As a profession, nursing has a long history of working with professional and non-professional organizations, especially on matters of advocacy. It is important today that professional nursing organizations work to strengthen their political involvement to enforce structural and policy changes (Costa-Font et al., 2020). Working with non-nursing organizations can be advantageous in ensuring nurses have the required power for political involvement.
Nurses must work with non-nursing groups toward improving their practice and general welfare. These organizations can help to fight for fair employment of nurses and improvement of their working conditions (Chiu et al., 2021). For example, non-nursing organizations that focus on the sector of labor can help to represent their interests in congress. These organizations have experience in matters of policy and advocacy that can help inexperienced nurses to fight for their rights.
The second advantage of working with non-nursing interest groups is their power and influence in matters of policy advocacy. Members and experts from these special groups can help to strengthen the nurses’ involvement in matters of policy change (International Society of geriatric Oncology, 2021). For instance, many special groups advocate for the removal of barriers to the full practice of advanced practice nurses. Those groups that represent the interests of the locals also help to improve the relationship between professional nursing organizations and the local population.
Working with special interest groups also provides nurses with a platform to exchange knowledge and improve their practice. These groups can help professional nursing organizations to organize webinars to share research, education, and initiatives to improve care delivery (International Society of geriatric Oncology, 2021). Through group projects, nursing organizations get to be represented on many platforms that promote their voice in matters of national importance. In addition to these projects, these groups can help the nursing organization to make business agreements that can better the quality of care provided to patients. For example, these organizations provide platforms to engage with companies that provide literature searches and published journal articles that can improve their voice to the public.
Special interest groups try to get Congress to pass legislation in favor of their goals in many ways. Firstly, these groups use the lobbying approach, either directly or indirectly to get the attention of policymakers (Huwyler & Martin, 2022). Today, lobbying is done by professionals who hold positions within interest groups and some of them have direct links with government officials. Through organizing private meetings, consulting on legislation drafts, and providing political information these individuals improve the political involvement of special groups.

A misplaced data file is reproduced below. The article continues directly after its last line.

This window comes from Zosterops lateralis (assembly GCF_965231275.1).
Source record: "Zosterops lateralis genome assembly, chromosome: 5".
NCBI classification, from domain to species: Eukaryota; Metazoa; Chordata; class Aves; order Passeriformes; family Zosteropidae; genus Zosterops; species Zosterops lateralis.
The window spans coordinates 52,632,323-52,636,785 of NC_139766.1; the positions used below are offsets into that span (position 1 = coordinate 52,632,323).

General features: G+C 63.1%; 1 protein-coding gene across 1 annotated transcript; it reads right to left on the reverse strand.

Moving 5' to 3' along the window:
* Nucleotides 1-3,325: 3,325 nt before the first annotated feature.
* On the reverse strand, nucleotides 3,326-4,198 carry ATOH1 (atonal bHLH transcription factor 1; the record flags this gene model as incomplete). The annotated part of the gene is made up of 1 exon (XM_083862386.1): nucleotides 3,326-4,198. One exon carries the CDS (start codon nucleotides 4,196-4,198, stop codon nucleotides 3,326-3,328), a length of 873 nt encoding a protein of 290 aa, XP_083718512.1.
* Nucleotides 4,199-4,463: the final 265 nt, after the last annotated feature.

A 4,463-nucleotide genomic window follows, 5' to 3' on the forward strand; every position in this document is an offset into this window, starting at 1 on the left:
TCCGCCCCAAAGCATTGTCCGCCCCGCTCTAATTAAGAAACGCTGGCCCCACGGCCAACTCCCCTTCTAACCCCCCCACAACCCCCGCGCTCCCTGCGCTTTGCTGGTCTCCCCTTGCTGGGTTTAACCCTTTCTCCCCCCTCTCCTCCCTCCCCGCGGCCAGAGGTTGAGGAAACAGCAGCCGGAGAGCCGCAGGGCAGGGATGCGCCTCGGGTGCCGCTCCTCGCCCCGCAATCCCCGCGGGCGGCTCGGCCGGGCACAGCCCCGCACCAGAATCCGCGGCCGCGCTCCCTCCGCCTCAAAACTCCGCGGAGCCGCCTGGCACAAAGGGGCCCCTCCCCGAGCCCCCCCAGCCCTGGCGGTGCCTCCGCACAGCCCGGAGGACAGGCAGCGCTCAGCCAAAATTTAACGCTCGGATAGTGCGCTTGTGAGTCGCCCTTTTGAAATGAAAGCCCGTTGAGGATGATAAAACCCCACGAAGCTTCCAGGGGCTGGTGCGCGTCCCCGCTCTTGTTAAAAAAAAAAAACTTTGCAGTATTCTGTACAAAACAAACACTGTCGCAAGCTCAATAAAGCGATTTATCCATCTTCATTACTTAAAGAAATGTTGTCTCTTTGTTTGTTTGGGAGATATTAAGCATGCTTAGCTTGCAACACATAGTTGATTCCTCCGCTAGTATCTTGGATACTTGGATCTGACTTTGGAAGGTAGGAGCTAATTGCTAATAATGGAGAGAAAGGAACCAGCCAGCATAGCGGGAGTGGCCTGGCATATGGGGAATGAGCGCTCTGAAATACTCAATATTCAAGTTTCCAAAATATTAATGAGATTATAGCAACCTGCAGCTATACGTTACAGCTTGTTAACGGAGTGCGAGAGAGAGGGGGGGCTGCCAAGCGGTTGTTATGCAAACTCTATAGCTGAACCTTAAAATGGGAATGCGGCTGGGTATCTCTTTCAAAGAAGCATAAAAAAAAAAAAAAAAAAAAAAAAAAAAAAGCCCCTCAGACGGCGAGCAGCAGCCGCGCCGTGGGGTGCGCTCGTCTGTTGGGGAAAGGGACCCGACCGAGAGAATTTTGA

Interest groups may try to sway the views of legislators by directly being involved in the voting process or publicizing their voting records. These groups obtain records of the legislator’s involvement in matters of policy and use them to leverage their involvement in policy change (Huwyler & Martin, 2022). The interest groups can also make information about legislators available to the people and this can influence re-election into office. The involvement of the interest groups in matters of voting helps to streamline the activities of the legislator and they are easily heard when they need their interests to be represented.
Interest groups can sway the views of legislators by forming coalitions with other groups concerned with the same legislation. Forming coalitions makes it seem like larger public interests are at stake and this makes legislators favor the special groups (Costa-Font et al., 2020). Coalitions help interest groups to share expenses and multiply the efforts of individual groups by combining their efforts. Lastly, interest groups can sway the views of legislators by directly getting involved in campaigns. The groups can donate money, provide volunteer work, or give an endorsement. Later these groups can ask for favors after helping the legislators win their political positions.
Chiu, P., Cummings, G. G., Thorne, S., & Schick-Makaroff, K. (2021). Policy advocacy and nursing organizations: A scoping review. Policy, Politics, & Nursing Practice, 22(4), 276-296. https://doi.org/10.1177/15271544211050611
Costa-Font, J., Turati, G., & Batinti, A. (2020). The political economy of health and healthcare: The rise of the patient citizen. Cambridge University Press. https://doi.org/10.1017/9781108653015.010
Huwyler, O., & Martin, S. (2022). Interest group tactics and legislative behaviour: how the mode of communication matters. Journal of European Public Policy, 29(8), 1268-1287. https://doi.org/10.1080/13501763.2021.1931412
International Society of geriatric Oncology. (2021). SIOG interest groups: Nursing and allied health interest group.
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